FIG. 1 is a block diagram illustrating an MRAM according to a first embodiment of the invention. The MRAM comprises a control circuit 21 and core circuit unit 10. A plurality of core circuit units are provided as in most cases. The core circuit unit 10 has a memory cell array 11, a row decoder 22, a write word-line driving circuit 23, a read word-line driving circuit 24, and a write word-line sinking circuit 25.

The memory cell array 11 has a plurality of memory cells MC. Each of the memory cells MC includes an MTJ element. Write bit lines WBL, Write word lines WWL and read word lines RWL are arranged over the memory cell array 11. The bit lines WBL extend a X-direction. The word lines WWL and RWL extend a Y-direction.

The row decoder 22 selects one of the memory-cell rows provided in the memory cell array 11 in accordance with a row address supplied from an external device. (The memory-cell rows extend in the Y-direction as shown in FIG. 1.)

The write word-line driving circuit 23 supplies a write current to one of the write word lines WWL, which accords with the result of selection performed by the row decoder 22. The write word-line sinking circuit 25 sinks a write current from the write word line WWL that is provided for the memory-cell row selected by the row decoder 22. That is, the write current flows from the write word-line driving circuit 23 to the write word line WWL and flows back to the write word-line sinking circuit 25.

The read word-line driving circuit 24 supplies a read voltage to one of the read word lines RWL, which accords with the result of selection performed by the row decoder 22.

The core circuit unit 10 further has a column decoder 26, a write bit-line power-supply circuit 27 as a data-writing circuit, a switch circuit 28, and a read circuit 29. The column decoder 26 selects one of the memory-cell columns provided in the memory cell array 11 in accordance with a column address supplied from the external device. (The memory-cell columns extend in the X-direction as shown in FIG. 1.)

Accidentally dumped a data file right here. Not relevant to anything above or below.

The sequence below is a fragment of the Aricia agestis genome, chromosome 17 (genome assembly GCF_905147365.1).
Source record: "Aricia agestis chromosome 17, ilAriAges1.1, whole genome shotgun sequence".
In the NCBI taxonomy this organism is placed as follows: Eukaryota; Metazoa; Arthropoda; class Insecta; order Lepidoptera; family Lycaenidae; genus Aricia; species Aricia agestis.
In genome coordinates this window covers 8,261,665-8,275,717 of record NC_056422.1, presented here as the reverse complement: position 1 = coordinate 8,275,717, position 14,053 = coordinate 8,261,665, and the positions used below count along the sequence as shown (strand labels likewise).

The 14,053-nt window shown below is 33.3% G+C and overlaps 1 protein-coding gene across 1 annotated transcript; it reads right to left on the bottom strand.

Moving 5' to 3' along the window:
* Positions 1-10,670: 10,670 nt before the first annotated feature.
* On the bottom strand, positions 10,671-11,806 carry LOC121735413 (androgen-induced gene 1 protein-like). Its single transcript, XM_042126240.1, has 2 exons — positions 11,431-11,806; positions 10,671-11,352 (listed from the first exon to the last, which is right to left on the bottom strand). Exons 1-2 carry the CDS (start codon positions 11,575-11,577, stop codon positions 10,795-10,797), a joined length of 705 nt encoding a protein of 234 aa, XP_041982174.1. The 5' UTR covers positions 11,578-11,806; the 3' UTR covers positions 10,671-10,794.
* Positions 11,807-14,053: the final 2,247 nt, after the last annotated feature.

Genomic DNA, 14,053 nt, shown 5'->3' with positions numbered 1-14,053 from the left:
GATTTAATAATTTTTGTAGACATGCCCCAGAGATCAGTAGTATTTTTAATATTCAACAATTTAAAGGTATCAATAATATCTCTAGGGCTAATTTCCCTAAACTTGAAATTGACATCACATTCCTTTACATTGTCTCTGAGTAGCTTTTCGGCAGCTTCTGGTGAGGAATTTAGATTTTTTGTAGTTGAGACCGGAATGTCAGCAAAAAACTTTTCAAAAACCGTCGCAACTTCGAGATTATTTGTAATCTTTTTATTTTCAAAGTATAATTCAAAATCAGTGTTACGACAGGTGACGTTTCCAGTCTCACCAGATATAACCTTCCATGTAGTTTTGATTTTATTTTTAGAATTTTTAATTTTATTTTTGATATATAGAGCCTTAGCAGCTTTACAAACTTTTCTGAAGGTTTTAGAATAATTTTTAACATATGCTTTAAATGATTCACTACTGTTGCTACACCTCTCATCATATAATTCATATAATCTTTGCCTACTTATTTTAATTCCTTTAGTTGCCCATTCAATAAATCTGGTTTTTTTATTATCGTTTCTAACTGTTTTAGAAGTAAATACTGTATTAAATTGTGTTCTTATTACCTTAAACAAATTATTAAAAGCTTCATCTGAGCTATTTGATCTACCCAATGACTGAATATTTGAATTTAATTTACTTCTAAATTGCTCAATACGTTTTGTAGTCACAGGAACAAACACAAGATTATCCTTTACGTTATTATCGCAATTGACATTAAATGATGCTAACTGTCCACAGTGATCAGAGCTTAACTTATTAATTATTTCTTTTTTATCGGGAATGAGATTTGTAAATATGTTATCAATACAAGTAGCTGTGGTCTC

The read circuit 29 (including a plurality of sense amplifier circuits) detects and amplifies the current flowing in (or voltage applied on) any memory cell MC to read data from the memory cell MC. The write bit-line power-supply circuit 27 and the switch circuit 28 will be later described in terms of configuration and operation.

FIG. 2 is a circuit diagram illustrating an example of a memory cell MC. The memory cell MC comprises an MTJ element 12 and a selection transistor 13. The element 12 and the transistor 13 are connected in series between a write bit line WBL and, for example, the ground potential Vss. More precisely, the MTJ element 12 is connected at one end to the write bit line WBL, and at the other end to the drain terminal of the selection transistor 13. The source terminal of the transistor 13 is connected to the ground potential Vss.

The gate electrode of the selection transistor 13 is connected to a read word line RWL. A write word line WWL extends parallel to the read word line RWL and is arranged close to the MTJ element 12.

The MTJ element 12 is not limited in terms of structure. An example will be described. The MTJ element 12 comprises a fixed layer (or pinned layer), a recording layer (or free layer), and a non-magnetic layer (e.g., tunnel insulating layer) interposed between the fixed layer and the recording layer.

The fixed layer is constituted by a ferromagnetic layer that is fixed in direction of magnetization. To be more specific, the fixed layer comprises a ferromagnetic layer and an anti-ferromagnetic layer, which prevents the ferromagnetic layer from changing in magnetization direction. The recording layer is composed of a ferromagnetic layer in which the direction of magnetization is reversed depending on the magnetic field applied to it.

The MTJ element 12 has a tunneling magnetoresistive effect; its tunneling current changes in magnitude as the spin directions of the recording layer and fixed layer become parallel or anti-parallel. More precisely, the tunneling current increases and the resistance of the MTJ element 12 decreases, when the spin directions of these layers become parallel. On the other hand, when the spin directions become anti-parallel, the tunneling current decreases and the resistance increases. In the MRAM, the memory cell MC stores data 0 when the MTJ element 12 has low resistance, and stores data 1 when the MTJ element 12 has high resistance.

A description will be given of write operation and read operation of the memory cell MC constructed as the above. First, it will be explained how data is written to the memory cell MC. The write word-line driving circuit 23 and write word-line sinking circuit 25 supply a write current to the write word line WWL, said write current flowing from the write word-line driving circuit 23 toward the write word-line sinking circuit 25. The write bit-line power-supply circuit 27 supplies a write current (corresponding to data 0 or data 1) to the write bit line WBL, said write current flowing in the direction corresponding to the data to be written. The magnetization direction of the recording layer of the MTJ element 12 is thus controlled, writing data in the memory cell MC.